I'm a freelance actor, travel writer, photographer, foodie and attention seeker living in the lower North Shore. Check out my blog at www.emmajaneexplores.com for more.
Who doesn't have a soft spot for Charles Schulz's Peanuts? Even today, Snoopy, Charlie Brown and the whole gang conjure up the best kind of nostalgia and Bankstown Theatre Company's production of You're A Good Man, Charlie Brown really capitalises on the nostalgia factor with a thoughtful and colourful show.
The show doesn't follow a linear narrative, rather it is a series of vignettes featuring Peanuts favourites such as Linus, Lucy, Sally Brown, Schroeder and of course Charlie Brown and Snoopy. Charlie is his usual 'woe is me' self, questioning whether he is, in fact, a good man. Throughout the show we see Charlie struggle with his self-confidence, but in the end, he realises that things aren't so bad after all.
Kenney Ogilvie as Charlie Brown / Photo: Ray Parkinson.
This show is, according to the program, Dale Selsby's first major musical as a director, which makes this gorgeous little production a major achievement. With the exception of a few minor moments that I felt could be re-worked, this show is a heartfelt, well thought out production that put a smile on my face. Selsby's direction is wonderfully supported by the musical direction of Kerryn Blanch, who heads up an utterly superb pit orchestra - one of the best I've heard in community theatre. Musical staging by Gavin Leahy is simple and clever, playing with bold, child-like movements to great effect.
The cartoon-esque set is utterly perfect for the show with all the colour and vibrance that we expect from Peanuts. Cameron Lewis has done a great job bringing the set design to fruition and it's well supported by great animations from the multi-talented Kenney Ogilvie who also plays Charlie Brown. The teamwork of Lynne Beach, Lesley Harris and Arthur Pickering on the costumes make the cast instantly childlike and recognisable as their characters. I really only had one gripe regarding the production elements, which was the unfortunate misbalance of sound at times, which meant the orchestra was much louder than the cast - particularly noticeable when only one or two people were singing. This happened sporadically, though, and it didn't detract too much from the action - I'm sure it's something that can be fixed rather quickly.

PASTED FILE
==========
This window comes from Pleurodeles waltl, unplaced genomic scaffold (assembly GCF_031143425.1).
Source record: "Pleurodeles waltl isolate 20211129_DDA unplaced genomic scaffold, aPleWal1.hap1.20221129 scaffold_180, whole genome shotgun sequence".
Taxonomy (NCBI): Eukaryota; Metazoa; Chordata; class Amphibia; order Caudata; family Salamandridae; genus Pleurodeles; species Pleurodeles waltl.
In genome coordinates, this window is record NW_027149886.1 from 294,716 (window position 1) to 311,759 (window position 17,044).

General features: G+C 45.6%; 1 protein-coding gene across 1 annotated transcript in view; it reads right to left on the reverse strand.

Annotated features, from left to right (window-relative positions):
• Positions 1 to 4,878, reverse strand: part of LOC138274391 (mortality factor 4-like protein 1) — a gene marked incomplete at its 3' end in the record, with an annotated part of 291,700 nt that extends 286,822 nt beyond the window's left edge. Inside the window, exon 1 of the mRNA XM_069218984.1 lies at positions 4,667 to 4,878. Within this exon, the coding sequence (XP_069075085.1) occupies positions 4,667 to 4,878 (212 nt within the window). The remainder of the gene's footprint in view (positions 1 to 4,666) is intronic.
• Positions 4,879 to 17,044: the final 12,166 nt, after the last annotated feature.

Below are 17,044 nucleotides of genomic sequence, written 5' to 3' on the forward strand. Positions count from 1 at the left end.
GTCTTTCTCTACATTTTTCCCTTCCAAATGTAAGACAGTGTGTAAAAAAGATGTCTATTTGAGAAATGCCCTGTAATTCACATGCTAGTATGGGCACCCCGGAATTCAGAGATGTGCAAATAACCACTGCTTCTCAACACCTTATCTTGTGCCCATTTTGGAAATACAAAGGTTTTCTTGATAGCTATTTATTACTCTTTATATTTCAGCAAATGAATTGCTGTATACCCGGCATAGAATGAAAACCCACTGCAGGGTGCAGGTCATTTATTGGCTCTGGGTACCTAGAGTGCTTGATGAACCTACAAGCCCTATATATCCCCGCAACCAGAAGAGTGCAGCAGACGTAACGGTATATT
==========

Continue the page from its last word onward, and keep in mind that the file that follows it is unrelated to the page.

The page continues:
Jessica James-Moody and Jordan Jansons / Photo: Ray Parkinson.
The cast of You're A Good Man, Charlie Brown are nothing short of wonderful. They maintain a high energy performance throughout, which can be hard when a show is structured in short, snappy vignettes. Kenney Ogilvie as everyone's favourite round-headed kid, Charlie Brown, captures Charlie's hopefulness and hopelessness very well. From the opening scene, the audience were making "awww" sounds every time something went wrong for Charlie, a telling sign that Ogilvie's performance resonated.
Jessica James-Moody puts in a great turn as the very crabby Lucy Van Pelt. She is able to take her Lucy from saccharine to furious seamlessly and her physical character work is perhaps the most childlike of the cast. As her brother, Linus, Jordan Jansons plays the wiser-than-his-years little brother beautifully, making him completely likeable and kind to balance out his sister's crabbiness. Jansons American accent stumbles a little at certain times, but we can certainly forgive this given his lovely portrayal.
Kate Selsby as Sally Brown / Photo: Ray Parkinson.
As the budding pianist, Schroeder, Andrew Jackaman gives an earnest performance, never wavering in his adoration for Beethoven. His 'Beethoven Day' is a lot of fun. Ben Dodd's Snoopy sings and dances well, but I'd love to see Dodd relish the role a little more. In the performance I saw, he barely cracked a smile, even as he played up the joyously hammy number 'Suppertime'. Similarly, his opening 'Red Baron' monologue at the commencement of Act Two could go much farther in terms of energy and commitment.
Kate Selsby's Sally has some of the funniest moments in this show with a real highlight being her rendition of 'My New Philosophy'. I'd love to see her take the character even further as the run continues. Finally, Sophie Lewis has a lovely cameo as Linus' blanket, demonstrating some great dance skills.
You're A Good Man, Charlie Brown is an absolute treat of a show, and one that we don't get to see too often on amateur theatre stages. It's a brilliant show for all ages, so I'd definitely recommend making the trip to Bankstown to experience a couple of hours of 'happiness'.